Conservatives in the United States are fond of launching wars. Since 2010 the largely Tea Party-backed Republican Party has launched wars on workers, wars on women and wars on the poor, all draped with the stars and stripes and often times bearing a cross on its back.
Yet despite the socially and economically divisive attacks on populist causes such as equal pay in the workplace, collective bargaining or New Deal social safety nets, few conservative efforts to undermine American culture in pursuit of a corporate run theocracy have been quite as direct or aggressive as the newest round of GOP voter suppression efforts. Among these, none have been quite as egregious as those underway in North Carolina.
Using the repeatedly debunked claims that the efforts are aimed at reducing voter fraud (which has been shown consistently to be mostly a matter of conservative myth,) North Carolina has become ground zero in the Republican party’s continuing efforts to secure electoral victories by way of gaming the elections themselves. Whether it’s creative redistricting to marginalize opposition votes, the mandate requiring government-issued photo identification for voting or their general reduction in ballot accessibility and the time allowed to cast a vote, North Carolina conservatives, with the help of a substantial out-of-state financial backing, have proven tireless in their efforts to ensure the continuation of democracy happens only on their terms.
At the center of most of this is a man named Art Pope. Pope, who previously served as governor Pat McCrory’s budget director, has been instrumental in these voter suppression efforts, serving as what some describe as the “architect of the conservative takeover.” Possessing a substantial personal fortune, largely inherited by way of the discount retail chain left to him by his father, Pope has become something of a conservative king-maker, plying his financial and political clout in the conservative quest to crowd out the poor, the working classes, people of color and anyone else who does not fit the conservative archetype of a competitive capitalist patriot.
The voter suppression tactics themselves are among the most comprehensive election engineering attempts to date, focusing on a multifaceted approach to silencing the desperate masses of real citizens, by mixing traditional voter ID laws with the creative redistricting commonly referred to as “gerrymandering.” Adding to this mix, a long-fought effort by Pope and his cohorts to eliminate public financing for judicial elections which previously served to balance out the moneyed influence of the ultra wealthy and corporate elites, was finally won during his time as Gov. McCrory’s budget director.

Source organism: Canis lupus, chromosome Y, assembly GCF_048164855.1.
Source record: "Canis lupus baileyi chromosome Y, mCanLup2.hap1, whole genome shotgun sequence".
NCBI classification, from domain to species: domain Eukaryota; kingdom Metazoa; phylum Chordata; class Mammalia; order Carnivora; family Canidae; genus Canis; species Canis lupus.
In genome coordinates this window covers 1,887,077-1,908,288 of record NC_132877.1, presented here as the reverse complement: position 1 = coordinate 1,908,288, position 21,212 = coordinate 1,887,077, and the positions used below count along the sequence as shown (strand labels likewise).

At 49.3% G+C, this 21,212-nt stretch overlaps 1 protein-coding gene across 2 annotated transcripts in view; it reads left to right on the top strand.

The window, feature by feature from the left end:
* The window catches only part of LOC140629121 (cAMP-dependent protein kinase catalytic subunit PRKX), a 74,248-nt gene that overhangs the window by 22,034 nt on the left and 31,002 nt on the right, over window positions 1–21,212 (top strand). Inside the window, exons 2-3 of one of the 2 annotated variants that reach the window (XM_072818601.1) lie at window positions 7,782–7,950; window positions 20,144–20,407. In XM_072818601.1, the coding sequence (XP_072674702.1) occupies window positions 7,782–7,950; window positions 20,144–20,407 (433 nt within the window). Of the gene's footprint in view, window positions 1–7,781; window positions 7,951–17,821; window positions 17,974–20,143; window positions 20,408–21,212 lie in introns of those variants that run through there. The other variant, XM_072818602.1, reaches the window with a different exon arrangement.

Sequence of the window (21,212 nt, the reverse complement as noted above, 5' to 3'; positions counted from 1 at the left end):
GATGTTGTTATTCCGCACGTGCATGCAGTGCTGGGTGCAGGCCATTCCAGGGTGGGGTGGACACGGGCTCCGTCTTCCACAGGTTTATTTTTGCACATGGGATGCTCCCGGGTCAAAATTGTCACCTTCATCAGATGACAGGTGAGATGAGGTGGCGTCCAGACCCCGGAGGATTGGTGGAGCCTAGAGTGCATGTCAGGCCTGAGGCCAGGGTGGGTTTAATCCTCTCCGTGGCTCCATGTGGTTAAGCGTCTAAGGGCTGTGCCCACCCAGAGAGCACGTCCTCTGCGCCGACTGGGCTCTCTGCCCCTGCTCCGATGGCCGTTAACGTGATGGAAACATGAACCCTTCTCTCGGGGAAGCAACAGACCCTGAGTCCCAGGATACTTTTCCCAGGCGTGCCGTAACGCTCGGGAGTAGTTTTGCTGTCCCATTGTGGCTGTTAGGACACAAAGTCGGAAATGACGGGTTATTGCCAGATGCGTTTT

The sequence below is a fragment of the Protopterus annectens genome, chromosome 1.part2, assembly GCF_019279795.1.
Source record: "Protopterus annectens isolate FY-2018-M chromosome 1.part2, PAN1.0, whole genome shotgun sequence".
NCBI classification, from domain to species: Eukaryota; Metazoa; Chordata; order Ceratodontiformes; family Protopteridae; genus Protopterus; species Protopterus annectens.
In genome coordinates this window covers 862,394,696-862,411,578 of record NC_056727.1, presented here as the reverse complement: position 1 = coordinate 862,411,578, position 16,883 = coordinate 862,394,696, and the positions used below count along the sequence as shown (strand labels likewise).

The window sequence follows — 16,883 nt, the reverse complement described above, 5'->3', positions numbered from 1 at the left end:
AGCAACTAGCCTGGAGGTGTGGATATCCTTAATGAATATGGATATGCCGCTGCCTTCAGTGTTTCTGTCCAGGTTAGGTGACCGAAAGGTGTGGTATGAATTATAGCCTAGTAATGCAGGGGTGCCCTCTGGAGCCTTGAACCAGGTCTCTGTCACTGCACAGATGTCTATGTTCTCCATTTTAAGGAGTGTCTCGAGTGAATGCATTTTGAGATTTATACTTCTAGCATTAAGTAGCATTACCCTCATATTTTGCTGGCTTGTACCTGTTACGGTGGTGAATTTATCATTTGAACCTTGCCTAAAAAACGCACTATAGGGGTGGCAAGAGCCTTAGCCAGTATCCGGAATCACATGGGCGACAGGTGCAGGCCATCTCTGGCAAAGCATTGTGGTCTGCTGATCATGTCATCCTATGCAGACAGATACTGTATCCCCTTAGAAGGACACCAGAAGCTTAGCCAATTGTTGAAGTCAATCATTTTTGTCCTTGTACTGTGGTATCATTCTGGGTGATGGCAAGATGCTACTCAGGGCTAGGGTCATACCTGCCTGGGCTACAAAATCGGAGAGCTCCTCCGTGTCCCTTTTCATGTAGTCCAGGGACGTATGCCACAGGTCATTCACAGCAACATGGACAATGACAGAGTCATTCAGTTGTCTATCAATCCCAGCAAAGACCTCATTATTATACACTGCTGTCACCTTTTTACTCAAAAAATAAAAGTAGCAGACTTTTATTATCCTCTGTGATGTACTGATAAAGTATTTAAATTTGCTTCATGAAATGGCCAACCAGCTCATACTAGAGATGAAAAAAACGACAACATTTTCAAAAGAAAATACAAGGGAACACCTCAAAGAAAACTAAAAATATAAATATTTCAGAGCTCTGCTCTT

All of these efforts, as well as a purposeful set of reforms to polling location regulations and hours, absentee ballots and the elimination of same day voter registration, seem primed to allow the already unpopular policies of North Carolina’s current GOP majority to carry even further, shifting revenues from public services into tax cuts for the wealthy and eliminating the social safety nets of food stamps and unemployment extensions.
The overreaching of these corporate backed oligarchs has gotten so great that it’s even largely served to bridge the divide between the generally secular progressives and religious institutions throughout the state, leading to a series of highly publicized weekly protests known as “Moral Mondays.”
Typical as they may be and as easy as it can become to write off or shrug away these latest disgusting efforts to undermine the political nature of the republic, many are warning that North Carolina is not likely to be the end of these right wing assaults on democracy. With voter ID and election reform laws being proposed in states across the nation and with the ever present scourge of partisan redistricting serving as a constant threat to the fading legitimacy of our civic process, the GOP war on democracy seems to be gaining steam, even as the party itself experiences increasing divisions from within its own, already irrational ranks.
(h/t: Bill Moyers)